The diopter adjustment control knob is to the right of the viewfinder, while the eyepiece shutter lever is at the upper left of the viewfinder. When you're shooting in Live View mode, you can use the eyepiece shutter lever to close the eyepiece shutter and prevent light from entering the camera through the viewfinder to interfere with your images.

At the upper left of this photo is the previously discussed release mode dial. Below it is the Playback button (play icon) and the Delete button (trash can icon). Both buttons are used in Playback mode. You also can press the Delete button at the same time as the ISO button on the top of the camera (as mentioned earlier) to format the memory card. (You can see the Format icon in red under the Delete button.)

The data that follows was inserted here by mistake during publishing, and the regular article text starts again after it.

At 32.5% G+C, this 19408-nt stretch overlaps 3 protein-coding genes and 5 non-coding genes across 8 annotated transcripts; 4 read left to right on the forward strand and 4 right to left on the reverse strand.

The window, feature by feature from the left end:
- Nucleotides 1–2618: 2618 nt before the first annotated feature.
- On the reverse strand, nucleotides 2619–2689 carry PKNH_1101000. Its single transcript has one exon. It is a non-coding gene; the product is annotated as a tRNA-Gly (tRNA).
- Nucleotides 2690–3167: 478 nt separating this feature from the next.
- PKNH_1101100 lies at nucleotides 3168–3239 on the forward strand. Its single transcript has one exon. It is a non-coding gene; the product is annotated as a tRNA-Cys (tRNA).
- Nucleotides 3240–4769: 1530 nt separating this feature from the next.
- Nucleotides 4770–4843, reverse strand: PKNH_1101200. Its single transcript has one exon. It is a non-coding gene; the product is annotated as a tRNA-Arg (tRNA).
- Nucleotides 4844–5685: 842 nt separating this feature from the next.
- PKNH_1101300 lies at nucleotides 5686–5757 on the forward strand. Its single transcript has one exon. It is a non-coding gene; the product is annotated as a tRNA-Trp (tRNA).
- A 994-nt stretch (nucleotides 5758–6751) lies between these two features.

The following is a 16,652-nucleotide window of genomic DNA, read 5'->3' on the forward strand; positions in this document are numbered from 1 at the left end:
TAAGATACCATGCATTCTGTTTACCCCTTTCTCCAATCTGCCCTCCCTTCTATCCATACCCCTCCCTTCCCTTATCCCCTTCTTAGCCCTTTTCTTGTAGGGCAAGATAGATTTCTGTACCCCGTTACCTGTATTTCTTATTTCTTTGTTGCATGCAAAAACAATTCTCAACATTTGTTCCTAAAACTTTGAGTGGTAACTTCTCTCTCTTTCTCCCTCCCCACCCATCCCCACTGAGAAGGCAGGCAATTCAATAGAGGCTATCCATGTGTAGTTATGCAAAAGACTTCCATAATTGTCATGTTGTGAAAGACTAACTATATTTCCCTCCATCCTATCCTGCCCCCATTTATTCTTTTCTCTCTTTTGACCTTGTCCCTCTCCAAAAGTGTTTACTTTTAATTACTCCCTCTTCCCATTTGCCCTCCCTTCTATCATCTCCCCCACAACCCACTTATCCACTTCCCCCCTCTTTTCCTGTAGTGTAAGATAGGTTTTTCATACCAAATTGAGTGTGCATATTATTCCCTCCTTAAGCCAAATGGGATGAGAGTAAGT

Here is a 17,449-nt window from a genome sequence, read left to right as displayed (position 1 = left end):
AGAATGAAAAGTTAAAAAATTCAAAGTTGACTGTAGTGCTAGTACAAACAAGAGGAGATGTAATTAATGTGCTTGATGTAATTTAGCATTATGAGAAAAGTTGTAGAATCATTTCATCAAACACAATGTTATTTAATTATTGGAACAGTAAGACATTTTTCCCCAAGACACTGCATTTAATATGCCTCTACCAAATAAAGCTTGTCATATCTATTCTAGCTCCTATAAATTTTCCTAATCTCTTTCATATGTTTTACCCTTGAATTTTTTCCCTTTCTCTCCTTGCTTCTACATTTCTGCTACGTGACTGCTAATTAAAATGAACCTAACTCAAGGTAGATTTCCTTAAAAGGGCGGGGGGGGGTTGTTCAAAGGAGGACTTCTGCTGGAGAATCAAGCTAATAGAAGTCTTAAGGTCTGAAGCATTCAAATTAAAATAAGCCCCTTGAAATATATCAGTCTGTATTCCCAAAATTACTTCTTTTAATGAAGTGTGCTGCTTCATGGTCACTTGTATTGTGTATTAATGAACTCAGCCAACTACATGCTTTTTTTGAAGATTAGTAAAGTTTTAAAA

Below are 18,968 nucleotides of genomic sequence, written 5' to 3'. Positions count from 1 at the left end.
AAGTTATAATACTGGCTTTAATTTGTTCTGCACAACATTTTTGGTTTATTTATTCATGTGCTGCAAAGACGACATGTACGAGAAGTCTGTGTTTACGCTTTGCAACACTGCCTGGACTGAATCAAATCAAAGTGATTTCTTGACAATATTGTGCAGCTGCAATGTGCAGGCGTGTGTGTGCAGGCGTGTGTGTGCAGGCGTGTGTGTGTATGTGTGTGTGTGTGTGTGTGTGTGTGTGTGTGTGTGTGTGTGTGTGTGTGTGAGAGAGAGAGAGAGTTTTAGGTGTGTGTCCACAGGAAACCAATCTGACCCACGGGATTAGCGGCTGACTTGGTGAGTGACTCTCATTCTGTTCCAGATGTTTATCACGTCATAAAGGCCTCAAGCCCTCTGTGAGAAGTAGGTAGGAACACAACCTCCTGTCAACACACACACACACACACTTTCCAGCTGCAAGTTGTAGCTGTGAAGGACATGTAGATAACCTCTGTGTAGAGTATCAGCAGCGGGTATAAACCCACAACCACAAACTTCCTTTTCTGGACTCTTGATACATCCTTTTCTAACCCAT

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The Nikon D500 has a series of buttons to the left of the LCD on the back of the camera. The aforementioned Playback and Delete buttons are to the upper left of the LCD screen. The other buttons (from top to bottom) are:

  • MENU - Opens the on-screen menus
  • Key icon - Use this button in Playback mode to protect a photo from accidental deletion. This button also opens a help screen whenever a question mark icon appears in the lower left corner of the LCD screen. And you can use this button to set the Picture Control setting under certain shooting conditions.
  • Plus magnification icon - Use this button in any shooting mode in Live View to magnify the image on the LCD to aid with manual focus. In Playback mode you can use this button to magnify the image you're currently viewing on the screen.
  • Minus magnification icon - Use this button to reduce the magnification of the image on the LCD during manual focus. In Playback mode you can use this button to reduce the magnification of the stored image you're currently viewing on the screen, or you can see a thumbnail grid of stored photos with this button.